I think the rhetorical question that Foucault poses from the point of view of the repression model of power (should we not analyze mechanisms of repression in our analysis of power?) is precisely one that Hartsock would answer emphatically, “Yes!”. But, for Foucault (and myself) this answer ignores the fact that such a static, one-way definition of power is not entirely useful when it comes to certain types of power relations. Foucault goes on to state that:

The notion of repression is quite inadequate for capturing what is precisely the productive aspect of power. In defining the effects of power as repression one adopts a purely juridical conception of such power; one identifies power with a law which says no; power is taken above all as carrying the force of a prohibition. Now I believe that this is a wholly negative, narrow, skeletal conception of power, one which has been curiously widespread. If power were never anything but repressive, if it never did anything but to say no, do you really think one would be brought to obey it? What makes power hold good, what makes it accepted, is simply the fact that it doesn't only weigh on us a force that says no, but that it traverses and produces things, it induces pleasure, forms knowledge, produces discourse. It needs to be considered as a productive network which runs through the whole social body much more than as a negative instance whose function is repression. (Truth and Power 60-62).

So, though Foucault describes a method of analyzing power that relies on the repressive model (one which takes into account the sort of large scale social structures and systematically unequal relations of power that Hartsock is worried he ignores) he goes on to describe the limitations of such an analysis. If we are to analyze power always and simply based on the model of repression, says Foucault, we are ultimately simplifying power relations and ignoring what he calls the “productive” aspect of power. Instead of accepting just this simplified form of analysis, Foucault proposes a further definition of power, one that he hopes encompasses this productive aspect of power. Rather than analyzing the large effects of power, Foucault was interested in analyzing power's exercise. He writes that:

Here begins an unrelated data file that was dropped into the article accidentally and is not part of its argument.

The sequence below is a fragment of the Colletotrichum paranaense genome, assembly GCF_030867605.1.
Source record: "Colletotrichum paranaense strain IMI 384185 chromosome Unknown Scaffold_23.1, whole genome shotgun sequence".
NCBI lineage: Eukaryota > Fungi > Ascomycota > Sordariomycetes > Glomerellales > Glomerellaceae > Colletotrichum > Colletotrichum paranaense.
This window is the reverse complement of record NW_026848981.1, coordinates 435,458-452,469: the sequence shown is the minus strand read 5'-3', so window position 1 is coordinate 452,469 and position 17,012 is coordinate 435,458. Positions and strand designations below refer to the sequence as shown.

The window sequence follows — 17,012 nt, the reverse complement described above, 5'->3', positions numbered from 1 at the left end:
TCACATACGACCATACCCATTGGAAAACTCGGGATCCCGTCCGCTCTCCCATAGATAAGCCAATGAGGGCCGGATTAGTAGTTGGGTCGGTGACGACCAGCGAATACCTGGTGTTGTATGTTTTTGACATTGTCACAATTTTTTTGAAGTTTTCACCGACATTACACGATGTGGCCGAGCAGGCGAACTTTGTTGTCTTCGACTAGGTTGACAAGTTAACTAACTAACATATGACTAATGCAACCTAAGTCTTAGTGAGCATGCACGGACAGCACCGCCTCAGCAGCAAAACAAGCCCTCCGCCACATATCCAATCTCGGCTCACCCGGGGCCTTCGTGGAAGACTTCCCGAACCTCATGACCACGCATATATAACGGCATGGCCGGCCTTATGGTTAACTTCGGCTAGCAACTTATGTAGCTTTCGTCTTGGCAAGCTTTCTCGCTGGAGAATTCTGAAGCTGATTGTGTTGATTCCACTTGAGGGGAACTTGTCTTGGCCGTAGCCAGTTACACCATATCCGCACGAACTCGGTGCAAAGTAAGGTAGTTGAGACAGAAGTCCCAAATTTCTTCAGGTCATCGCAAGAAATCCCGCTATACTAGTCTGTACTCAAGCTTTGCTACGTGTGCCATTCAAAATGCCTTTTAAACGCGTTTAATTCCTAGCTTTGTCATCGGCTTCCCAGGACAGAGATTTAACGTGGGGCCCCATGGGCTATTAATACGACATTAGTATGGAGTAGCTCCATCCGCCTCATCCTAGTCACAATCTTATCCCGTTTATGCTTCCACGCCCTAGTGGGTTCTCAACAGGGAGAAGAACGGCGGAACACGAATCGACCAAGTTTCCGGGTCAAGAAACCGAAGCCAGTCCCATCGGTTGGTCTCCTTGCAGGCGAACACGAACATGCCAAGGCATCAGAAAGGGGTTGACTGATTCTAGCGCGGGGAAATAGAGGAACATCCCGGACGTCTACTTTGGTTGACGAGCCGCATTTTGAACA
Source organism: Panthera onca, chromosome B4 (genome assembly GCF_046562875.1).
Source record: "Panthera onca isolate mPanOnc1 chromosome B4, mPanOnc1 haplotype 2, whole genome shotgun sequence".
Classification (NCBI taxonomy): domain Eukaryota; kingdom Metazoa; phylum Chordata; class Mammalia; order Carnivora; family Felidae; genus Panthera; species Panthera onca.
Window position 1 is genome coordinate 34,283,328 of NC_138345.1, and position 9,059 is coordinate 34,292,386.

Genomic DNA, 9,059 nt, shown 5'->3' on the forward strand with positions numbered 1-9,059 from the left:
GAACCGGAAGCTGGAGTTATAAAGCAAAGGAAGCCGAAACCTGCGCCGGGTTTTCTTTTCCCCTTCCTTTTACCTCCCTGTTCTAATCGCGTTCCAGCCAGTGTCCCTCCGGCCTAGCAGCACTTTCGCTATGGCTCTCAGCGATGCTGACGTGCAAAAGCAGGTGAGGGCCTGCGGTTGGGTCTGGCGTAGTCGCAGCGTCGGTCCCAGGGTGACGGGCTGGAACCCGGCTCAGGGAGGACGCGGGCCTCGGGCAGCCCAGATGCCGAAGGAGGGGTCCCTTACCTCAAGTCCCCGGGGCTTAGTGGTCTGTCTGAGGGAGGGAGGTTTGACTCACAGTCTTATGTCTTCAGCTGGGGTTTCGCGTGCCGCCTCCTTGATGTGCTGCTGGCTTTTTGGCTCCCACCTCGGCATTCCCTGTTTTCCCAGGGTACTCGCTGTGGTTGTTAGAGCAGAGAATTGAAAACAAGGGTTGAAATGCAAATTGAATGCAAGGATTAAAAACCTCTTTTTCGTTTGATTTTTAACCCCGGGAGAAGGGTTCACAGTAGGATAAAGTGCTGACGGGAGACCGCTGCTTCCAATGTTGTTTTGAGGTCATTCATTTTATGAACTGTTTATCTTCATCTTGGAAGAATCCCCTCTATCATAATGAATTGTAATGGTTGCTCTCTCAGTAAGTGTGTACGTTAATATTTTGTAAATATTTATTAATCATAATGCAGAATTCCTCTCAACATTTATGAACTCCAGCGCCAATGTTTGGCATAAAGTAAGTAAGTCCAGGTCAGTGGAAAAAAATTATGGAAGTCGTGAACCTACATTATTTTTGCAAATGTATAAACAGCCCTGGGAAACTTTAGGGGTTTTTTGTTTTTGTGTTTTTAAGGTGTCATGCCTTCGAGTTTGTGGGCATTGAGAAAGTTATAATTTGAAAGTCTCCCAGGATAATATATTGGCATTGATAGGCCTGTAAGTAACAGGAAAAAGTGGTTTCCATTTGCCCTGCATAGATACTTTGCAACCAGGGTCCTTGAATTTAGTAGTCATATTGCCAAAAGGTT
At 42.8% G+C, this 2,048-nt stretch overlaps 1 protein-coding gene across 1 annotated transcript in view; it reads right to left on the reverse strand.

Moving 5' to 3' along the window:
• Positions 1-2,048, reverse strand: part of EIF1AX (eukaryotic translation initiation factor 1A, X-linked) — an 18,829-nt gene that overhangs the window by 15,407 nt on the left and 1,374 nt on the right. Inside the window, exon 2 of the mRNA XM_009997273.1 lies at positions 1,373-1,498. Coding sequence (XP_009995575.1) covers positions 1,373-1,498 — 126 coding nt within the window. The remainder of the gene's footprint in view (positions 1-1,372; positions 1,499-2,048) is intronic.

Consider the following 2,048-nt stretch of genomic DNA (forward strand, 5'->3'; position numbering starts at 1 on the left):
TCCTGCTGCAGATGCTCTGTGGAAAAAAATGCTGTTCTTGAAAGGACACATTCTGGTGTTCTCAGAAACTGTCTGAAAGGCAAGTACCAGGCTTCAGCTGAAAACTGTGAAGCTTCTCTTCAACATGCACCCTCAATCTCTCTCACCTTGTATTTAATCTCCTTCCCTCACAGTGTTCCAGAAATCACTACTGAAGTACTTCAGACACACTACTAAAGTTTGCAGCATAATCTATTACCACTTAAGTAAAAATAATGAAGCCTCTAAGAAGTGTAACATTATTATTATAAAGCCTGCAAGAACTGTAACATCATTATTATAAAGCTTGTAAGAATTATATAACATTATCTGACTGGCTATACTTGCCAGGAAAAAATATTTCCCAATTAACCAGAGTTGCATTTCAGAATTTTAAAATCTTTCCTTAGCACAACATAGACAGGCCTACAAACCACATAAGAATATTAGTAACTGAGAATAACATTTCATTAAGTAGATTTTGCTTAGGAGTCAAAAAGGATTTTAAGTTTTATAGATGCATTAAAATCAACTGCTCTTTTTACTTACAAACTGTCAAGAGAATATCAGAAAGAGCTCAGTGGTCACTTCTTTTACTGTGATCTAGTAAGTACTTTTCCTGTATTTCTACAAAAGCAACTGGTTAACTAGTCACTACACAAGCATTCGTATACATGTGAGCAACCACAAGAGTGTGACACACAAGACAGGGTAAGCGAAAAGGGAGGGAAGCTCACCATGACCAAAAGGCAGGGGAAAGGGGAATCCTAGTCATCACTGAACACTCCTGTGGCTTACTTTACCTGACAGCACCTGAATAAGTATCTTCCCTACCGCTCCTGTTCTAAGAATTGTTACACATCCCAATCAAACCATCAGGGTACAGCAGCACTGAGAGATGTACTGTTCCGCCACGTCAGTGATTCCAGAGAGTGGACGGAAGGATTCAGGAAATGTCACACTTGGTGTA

The way power was exercised--concretely and in detail--with its specificity, its techniques and tactics, was something that no one attempted to ascertain; they contented themselves with denouncing it (power) in a polemical and global fashion as it existed among the “others,” in the adversary camp. Where Soviet socialist power was in question, its opponents called it totalitarianism; power in Western capitalism was denounced by the Marxists as class domination; but the mechanics of power in themselves were never analyzed... To put it very simply, psychiatric internment, the mental normalization of individuals, and penal institutions have no doubt a fairly limited importance if one is only looking for their economic significance... (Truth and Power 57-58).

This sort of analysis he gestures at here (one that he puts into practice in his historical works) takes into account the smallest social processes of power, the relations that construct individual subjects, the relations between those subjects. For Foucault, it is these sorts of micro-processes that accumulate to form the larger social structures that Hartsock is interested in. Foucault doesn't ‘ignore’ these structures, but analyzes them, reconstructs them from their very basic constituents. Thus, we not only get a picture of these large structures, but we have a further insight into aspects of power that we had previously ignored when using just the repression model of power. So, rather than having a homogenizing effect, it seems that Foucault's definition(s) of ‘power’ allow us to analyze power relations in a wider variety of contexts and using various methods.

Hartsock’s next objection seems questionable to me right from the start. Hartsock defines Foucault (quizzically) as ‘the colonizer who refuses’, which means, essentially, that he is one of the dominant that feels somehow separate from his fellow dominators, and refuses to join in their domination. I think this characterization is unsupportable. The trouble I see is situating exactly what makes Foucault count as ‘dominant’ and Hartsock as ‘dominated’ (colonizer and colonized, to use her terms). I think Hartsock's somewhat polemical anecdote is helpful here:

I am reminded of a joke told about... the Lone Ranger and Tonto, “his faithful Indian companion” (and subordinate). As the story goes, the two are chased and then surrounded by hostile Indians. As he comes to recognize their danger, the Lone Ranger turns to Tonto and asks, “What do we do now?” To which Tonto replies, “What do you mean, ‘we,’ white boy?” (Hartsock 166).